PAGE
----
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Editorial Reviews

Ira Stoll places Samuel Adams, the "forgotten Founding Father," in historical context, delving into how his Puritan sensibilities informed his vision of independence. Paul Boehmer competently handles the task of narrating extended passages of Adams's writings in the slightly foreign-sounding English of the Colonial period, although his attempts to give a British accent to British quotes detract from the overall delivery. With its overabundance of repetitive text, listening to this work is often tediously reminiscent of a college history course, but the importance of this "apostle of liberty" and his influence on our national psyche make this chapter of American history vital to understanding how the past informs our present and our view of ourselves as God's new "chosen people."
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Publisher's Summary

"I pity Mr. Sam Adams," his cousin John Adams wrote to his wife, "for he was born a Rebel." At virtually every juncture of the American Revolution, from the Boston Massacre and Tea Party to Lexington and Concord and the ratification of the Constitution, Samuel Adams played a forceful role. With his fiery rhetoric and religious fervor, he was in many respects the moral conscience of the new nation. "The love of liberty," he thundered, "is interwoven in the soul of man, and can never be totally extinguished." And yet history has neglected him; today Samuel Adams is best known as a brand of beer. As relations with Great Britain healed in the 19th century, historians were all too willing to dismiss him as a zealot; Adams's distrust of secularism (he envisioned America as a "Christian Sparta") has not endeared him to many contemporary scholars, either. Ira Stoll's fascinating biography not only restores this figure to his rightful place in history but portrays him as a man of God whose skepticism of a powerful central government, uncompromising support for freedom of the press, concern about the influence of money on elections, voluble love of liberty, and selfless endurance in a war for freedom has enormous relevance to Americans today.
©2008 Ira Stoll (P)2008 Tantor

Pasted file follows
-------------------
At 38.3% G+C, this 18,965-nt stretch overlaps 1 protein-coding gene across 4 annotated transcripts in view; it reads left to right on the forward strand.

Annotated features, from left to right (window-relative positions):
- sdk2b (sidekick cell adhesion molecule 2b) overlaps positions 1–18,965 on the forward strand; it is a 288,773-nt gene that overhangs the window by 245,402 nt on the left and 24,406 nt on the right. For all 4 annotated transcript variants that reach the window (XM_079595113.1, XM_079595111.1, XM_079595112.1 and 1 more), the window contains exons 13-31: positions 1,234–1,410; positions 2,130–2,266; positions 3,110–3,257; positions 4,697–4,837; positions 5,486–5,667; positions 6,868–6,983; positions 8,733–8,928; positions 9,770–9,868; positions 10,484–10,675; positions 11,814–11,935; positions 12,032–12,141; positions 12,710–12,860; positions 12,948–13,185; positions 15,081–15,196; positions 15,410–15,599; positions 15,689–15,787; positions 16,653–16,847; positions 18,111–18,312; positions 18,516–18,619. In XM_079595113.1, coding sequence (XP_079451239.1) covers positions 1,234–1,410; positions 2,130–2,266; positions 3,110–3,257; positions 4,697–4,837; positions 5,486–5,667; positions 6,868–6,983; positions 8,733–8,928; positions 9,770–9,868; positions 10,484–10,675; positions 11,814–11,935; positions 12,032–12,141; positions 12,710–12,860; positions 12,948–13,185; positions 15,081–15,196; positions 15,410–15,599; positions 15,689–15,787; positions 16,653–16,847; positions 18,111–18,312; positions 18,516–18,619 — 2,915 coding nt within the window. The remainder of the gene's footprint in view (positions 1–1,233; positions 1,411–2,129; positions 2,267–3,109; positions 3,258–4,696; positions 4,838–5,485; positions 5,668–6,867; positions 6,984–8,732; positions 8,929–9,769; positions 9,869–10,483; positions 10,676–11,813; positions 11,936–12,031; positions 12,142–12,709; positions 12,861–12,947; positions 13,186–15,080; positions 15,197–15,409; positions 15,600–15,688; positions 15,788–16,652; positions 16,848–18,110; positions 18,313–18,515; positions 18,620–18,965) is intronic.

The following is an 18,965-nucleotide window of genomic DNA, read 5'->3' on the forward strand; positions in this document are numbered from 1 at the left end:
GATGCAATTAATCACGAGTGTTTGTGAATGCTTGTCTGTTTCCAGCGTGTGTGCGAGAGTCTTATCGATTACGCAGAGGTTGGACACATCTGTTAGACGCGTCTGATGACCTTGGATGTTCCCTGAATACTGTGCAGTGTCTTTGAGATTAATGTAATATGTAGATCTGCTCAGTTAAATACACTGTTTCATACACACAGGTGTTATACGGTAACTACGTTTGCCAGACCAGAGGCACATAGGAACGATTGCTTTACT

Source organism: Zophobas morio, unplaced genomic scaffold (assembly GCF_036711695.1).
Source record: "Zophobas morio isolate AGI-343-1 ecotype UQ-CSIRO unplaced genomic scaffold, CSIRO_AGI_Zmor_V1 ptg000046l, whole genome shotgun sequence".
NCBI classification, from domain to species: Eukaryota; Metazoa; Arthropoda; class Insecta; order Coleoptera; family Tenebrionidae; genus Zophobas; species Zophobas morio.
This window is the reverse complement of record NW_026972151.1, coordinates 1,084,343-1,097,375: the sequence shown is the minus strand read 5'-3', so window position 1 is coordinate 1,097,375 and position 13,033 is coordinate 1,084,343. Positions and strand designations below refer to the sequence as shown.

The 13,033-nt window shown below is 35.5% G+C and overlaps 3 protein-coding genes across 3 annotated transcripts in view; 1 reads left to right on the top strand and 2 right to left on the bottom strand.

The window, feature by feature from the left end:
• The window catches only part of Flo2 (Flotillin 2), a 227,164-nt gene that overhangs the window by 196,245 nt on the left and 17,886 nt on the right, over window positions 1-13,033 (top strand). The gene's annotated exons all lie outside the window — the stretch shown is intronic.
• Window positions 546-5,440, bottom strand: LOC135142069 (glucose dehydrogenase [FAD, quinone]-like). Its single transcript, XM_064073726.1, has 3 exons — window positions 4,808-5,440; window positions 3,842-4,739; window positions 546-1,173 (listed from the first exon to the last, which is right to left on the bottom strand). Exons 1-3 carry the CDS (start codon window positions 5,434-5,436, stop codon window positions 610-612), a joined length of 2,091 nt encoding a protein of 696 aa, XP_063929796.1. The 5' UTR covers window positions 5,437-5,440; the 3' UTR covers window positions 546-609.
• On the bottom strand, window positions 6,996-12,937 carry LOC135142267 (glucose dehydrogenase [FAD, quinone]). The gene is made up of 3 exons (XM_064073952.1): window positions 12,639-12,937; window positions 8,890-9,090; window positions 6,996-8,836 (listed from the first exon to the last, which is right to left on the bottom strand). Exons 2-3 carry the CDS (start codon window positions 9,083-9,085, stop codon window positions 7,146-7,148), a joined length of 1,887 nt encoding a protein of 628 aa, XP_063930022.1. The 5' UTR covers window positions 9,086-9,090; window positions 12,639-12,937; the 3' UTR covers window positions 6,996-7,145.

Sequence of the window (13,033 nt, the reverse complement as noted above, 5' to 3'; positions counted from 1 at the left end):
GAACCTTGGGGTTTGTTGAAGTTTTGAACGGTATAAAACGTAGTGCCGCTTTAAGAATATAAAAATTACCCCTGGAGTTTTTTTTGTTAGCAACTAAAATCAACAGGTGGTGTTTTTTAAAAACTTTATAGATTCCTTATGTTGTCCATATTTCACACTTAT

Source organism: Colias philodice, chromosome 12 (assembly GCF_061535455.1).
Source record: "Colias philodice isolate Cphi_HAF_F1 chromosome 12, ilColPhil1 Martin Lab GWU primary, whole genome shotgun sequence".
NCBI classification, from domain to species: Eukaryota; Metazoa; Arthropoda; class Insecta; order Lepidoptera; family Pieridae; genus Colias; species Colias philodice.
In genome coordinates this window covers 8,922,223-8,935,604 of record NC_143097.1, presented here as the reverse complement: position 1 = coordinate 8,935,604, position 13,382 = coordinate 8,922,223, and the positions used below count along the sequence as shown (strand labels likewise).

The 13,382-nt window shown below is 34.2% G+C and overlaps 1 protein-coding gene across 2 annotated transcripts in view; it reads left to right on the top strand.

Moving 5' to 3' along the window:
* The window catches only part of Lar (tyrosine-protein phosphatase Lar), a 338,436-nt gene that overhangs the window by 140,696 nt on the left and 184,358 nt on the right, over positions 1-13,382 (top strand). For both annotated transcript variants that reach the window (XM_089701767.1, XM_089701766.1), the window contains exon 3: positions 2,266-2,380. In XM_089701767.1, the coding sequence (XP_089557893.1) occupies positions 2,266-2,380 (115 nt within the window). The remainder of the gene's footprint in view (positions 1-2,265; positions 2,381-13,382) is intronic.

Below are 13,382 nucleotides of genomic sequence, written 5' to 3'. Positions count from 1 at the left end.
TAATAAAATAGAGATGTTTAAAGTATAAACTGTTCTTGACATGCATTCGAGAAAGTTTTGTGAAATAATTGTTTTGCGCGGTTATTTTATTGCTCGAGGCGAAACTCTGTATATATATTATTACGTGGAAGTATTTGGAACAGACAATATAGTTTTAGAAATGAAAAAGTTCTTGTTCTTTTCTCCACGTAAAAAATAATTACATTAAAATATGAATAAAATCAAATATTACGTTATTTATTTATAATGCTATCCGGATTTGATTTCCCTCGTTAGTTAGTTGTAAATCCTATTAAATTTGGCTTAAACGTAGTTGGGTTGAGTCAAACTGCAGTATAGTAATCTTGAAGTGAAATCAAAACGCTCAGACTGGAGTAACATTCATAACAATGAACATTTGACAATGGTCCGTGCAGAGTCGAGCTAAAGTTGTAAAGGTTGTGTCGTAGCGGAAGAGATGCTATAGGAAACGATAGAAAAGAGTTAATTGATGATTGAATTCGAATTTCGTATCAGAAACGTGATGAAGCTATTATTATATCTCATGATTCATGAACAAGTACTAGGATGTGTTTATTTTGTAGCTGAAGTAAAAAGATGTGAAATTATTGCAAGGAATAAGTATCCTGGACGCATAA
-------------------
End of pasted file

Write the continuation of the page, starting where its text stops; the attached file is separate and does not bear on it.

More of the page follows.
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Customer Reviews

Most Helpful
5 out of 5 stars
By scott bowlby on 01-15-11

Not just a biography. Must-read American History!

I listened to this book at the suggestion of a friend, and I was very impressed! I had no idea how much I did not know about Samuel Adams. I discovered a lot of new details I didn't know surrounding many historical events in American history, like Paul Revere's ride and the creation of the U.S. Constitution. I thought Chapters 6 and 7 were worth the price of the book all by themselves! Even if you don't think you are interested in this founding father, if you are interested in American History, you need to listen to this book.

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4 of 4 people found this review helpful

5 out of 5 stars
By Jean on 02-03-15

Rabble Rousing man of the Common People

Samuel Adams (1722-1803) was one of the founding fathers that historians have not written much about. I recently read “Lion of Liberty: Patrick Henry and the Call to a New Nation” by Harlow Giles Unger as part of my attempt to read about the lesser known founding fathers.

Stoll’s book provides basic information but unfortunately is not an in-depth biography. Adams’s father sold beer malt and also was christened Samuel. Before hostilities began Adams the younger was a fiery journalist writing under a variety of pen names. He made invaluable contributions to the revolution. Samuel Adams and John Hancock were hiding from the British in Lexington and heard the first shot of the revolution. Samuel Adams was John Adams cousin. John Adams was the second president of the United States.

Before and after the revolution Adams devoted much of his life to public service, as a reprehensive to Continental congresses, a state legislator, lieutenant governor and the governor of Massachusetts. He also helped create the Massachusetts constitution.
Stoll quotes frequently from Adam’s published articles and correspondence. Adams likes to compare American’s revolutionaries with the biblical Israelites. The author argues that Adams’s religious belief fueled his revolutionary zeal. Adams apparently believed that religion should be the heart of American life.

I found the book a good general overview of Samuel Adams life but the book was just too short to cover anything other than a basic overview. If your are interested in the early history of the United States this is a book for you. Paul Boehmer narrated the book.

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3 of 4 people found this review helpful

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